For his part, President Biden appears to be trying to undercut the increasingly radical Republicans by trying to improve conditions across the country, especially for those hurting economically as the nation’s factories automate and as their jobs move overseas. 

When he took office, his first order of business was to get the coronavirus under control, demonstrating that the federal government could, indeed, do good for the people. That has been a roaring success, with about 62% of American adults currently having received at least one vaccine. Biden is now aiming to have 70% of American adults vaccinated by July 4. New cases are plunging as the vaccines take effect, and the country is reopening rapidly.

Biden also turned quickly to repairing the economy, with the $1.9 trillion American Rescue Plan, which expanded unemployment benefits and the child tax credit. That credit will start to show up in people’s bank accounts in mid-July and is expected to cut child poverty in half.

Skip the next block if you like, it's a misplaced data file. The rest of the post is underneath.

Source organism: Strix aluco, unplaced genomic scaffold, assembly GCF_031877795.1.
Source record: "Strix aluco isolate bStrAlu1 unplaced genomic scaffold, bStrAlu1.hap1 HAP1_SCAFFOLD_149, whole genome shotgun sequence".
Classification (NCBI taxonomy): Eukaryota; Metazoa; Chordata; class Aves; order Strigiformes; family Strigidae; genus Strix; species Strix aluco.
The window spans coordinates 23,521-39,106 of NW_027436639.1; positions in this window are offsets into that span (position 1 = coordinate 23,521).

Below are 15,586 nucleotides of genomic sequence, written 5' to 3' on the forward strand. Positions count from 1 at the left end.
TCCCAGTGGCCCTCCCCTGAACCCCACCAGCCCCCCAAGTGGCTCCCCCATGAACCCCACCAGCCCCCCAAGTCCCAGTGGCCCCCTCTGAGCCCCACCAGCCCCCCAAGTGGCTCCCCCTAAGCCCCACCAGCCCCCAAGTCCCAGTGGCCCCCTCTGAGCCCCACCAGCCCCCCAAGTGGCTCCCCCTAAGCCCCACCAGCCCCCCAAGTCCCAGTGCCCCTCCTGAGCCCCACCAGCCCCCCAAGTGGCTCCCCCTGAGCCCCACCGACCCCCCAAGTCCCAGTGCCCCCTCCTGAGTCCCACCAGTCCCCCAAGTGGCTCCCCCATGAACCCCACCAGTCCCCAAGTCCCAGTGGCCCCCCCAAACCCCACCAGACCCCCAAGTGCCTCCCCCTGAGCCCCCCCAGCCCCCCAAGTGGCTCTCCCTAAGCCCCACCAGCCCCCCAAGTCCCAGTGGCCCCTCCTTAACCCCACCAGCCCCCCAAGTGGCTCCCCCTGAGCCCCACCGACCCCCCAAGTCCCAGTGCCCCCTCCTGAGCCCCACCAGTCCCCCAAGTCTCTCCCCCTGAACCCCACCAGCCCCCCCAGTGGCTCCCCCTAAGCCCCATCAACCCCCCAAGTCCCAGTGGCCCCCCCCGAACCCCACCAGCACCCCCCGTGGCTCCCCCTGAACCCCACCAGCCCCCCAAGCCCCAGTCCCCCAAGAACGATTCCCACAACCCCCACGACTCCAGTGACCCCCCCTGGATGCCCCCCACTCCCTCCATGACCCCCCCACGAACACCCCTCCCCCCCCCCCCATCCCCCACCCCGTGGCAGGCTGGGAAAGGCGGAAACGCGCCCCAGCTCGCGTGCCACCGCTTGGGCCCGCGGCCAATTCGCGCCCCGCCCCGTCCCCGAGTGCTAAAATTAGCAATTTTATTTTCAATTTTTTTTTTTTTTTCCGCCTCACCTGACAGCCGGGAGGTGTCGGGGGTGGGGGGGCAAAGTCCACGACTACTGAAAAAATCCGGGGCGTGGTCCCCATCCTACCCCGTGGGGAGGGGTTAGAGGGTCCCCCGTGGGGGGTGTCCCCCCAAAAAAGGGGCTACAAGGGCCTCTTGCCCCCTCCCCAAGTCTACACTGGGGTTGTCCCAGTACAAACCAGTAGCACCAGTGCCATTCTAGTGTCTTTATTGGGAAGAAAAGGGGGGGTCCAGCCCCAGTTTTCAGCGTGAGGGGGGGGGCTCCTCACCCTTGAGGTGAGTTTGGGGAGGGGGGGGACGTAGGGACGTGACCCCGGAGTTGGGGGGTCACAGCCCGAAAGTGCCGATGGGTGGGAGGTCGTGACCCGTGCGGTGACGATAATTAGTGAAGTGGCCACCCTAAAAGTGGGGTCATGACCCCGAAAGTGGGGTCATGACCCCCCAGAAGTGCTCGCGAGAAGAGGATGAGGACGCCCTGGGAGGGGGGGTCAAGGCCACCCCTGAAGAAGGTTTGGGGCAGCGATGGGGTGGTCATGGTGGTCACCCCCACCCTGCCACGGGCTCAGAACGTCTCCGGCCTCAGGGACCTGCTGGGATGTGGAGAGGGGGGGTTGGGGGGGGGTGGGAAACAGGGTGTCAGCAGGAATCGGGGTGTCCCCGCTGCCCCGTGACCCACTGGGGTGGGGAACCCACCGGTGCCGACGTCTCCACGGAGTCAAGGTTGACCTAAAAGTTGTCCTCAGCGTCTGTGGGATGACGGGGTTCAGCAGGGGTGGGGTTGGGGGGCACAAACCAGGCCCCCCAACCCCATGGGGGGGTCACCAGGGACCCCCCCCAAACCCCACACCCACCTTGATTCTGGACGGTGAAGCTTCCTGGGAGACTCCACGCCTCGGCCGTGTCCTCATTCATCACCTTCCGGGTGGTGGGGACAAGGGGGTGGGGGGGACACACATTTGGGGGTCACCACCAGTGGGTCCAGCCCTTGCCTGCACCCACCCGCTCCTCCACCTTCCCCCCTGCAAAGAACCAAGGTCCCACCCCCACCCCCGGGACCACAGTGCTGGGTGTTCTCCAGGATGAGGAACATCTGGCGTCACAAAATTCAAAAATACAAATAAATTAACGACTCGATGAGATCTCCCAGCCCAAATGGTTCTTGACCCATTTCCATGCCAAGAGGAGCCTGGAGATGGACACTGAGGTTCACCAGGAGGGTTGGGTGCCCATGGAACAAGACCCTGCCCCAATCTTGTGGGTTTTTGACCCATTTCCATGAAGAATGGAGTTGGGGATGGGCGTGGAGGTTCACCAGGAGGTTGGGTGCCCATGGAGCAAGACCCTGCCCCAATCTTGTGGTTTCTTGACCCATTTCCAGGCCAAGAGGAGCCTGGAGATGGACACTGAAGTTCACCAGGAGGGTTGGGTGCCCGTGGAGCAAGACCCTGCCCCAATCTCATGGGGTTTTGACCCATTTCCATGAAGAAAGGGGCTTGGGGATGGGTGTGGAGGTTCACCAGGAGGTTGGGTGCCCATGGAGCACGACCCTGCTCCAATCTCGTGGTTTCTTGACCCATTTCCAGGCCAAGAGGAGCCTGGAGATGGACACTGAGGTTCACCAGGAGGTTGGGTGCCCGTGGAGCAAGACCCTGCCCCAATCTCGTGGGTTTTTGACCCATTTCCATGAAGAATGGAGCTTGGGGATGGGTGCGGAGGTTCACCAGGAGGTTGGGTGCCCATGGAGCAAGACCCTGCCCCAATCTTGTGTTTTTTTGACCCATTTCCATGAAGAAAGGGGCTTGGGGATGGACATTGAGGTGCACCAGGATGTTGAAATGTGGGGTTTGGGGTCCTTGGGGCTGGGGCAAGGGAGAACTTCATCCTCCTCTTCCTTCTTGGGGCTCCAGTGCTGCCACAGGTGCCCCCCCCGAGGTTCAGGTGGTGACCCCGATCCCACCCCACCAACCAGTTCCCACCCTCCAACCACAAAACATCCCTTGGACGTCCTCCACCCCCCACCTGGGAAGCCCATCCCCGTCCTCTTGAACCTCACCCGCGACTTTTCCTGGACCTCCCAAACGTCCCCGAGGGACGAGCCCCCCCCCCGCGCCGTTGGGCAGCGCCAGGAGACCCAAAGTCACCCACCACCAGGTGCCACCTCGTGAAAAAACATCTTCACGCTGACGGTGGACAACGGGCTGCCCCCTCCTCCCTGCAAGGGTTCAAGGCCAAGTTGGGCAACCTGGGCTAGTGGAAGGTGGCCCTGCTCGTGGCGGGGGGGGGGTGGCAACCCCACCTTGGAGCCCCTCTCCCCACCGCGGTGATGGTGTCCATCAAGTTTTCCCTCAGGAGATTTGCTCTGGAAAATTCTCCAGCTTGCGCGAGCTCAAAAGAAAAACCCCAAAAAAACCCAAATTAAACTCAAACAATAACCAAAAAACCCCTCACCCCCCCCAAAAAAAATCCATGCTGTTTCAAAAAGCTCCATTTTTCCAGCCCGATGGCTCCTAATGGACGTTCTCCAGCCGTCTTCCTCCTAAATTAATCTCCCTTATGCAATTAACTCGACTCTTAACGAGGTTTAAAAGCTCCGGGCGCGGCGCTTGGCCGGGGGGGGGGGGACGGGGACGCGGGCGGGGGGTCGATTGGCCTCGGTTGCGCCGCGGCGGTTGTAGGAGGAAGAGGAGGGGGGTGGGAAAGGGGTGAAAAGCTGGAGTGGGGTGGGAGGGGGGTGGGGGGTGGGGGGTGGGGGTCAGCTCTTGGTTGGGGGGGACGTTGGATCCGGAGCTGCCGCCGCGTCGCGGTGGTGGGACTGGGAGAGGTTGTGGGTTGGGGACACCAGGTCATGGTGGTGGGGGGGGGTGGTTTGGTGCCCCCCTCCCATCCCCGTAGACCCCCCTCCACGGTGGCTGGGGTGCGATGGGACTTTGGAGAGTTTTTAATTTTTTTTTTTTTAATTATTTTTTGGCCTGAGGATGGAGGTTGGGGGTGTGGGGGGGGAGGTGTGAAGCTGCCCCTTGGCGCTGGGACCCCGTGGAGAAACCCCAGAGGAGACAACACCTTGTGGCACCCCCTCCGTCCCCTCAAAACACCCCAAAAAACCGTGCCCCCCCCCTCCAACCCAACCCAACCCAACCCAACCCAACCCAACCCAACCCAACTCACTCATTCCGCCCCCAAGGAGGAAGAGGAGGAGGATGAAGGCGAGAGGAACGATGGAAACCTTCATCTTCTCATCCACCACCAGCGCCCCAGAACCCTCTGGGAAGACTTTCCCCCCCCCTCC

So far, Biden’s approach to turning the mood of the country seems to be working: while his predecessor is polling at 39% approval and 57% disapproval, Biden is currently enjoying a 63% job approval rating. 

We’ll see how these two themes play out. Today, Biden released a proposed $6.01 trillion budget, tying together three plans he’s already proposed—the $2.3 trillion American Jobs Plan, the $1.8 trillion American Families Plan, and $1.5 trillion in discretionary spending—and adding more to invest in education, health, science, and infrastructure. The proposal increases defense spending by 1.7% and nondefense spending by 16%. Overall, it increases federal spending to levels like those of WWII. By 2031, it would peg spending at $8.2 trillion. Deficits would run higher than $1.3 trillion for the next ten years but then would begin to decrease.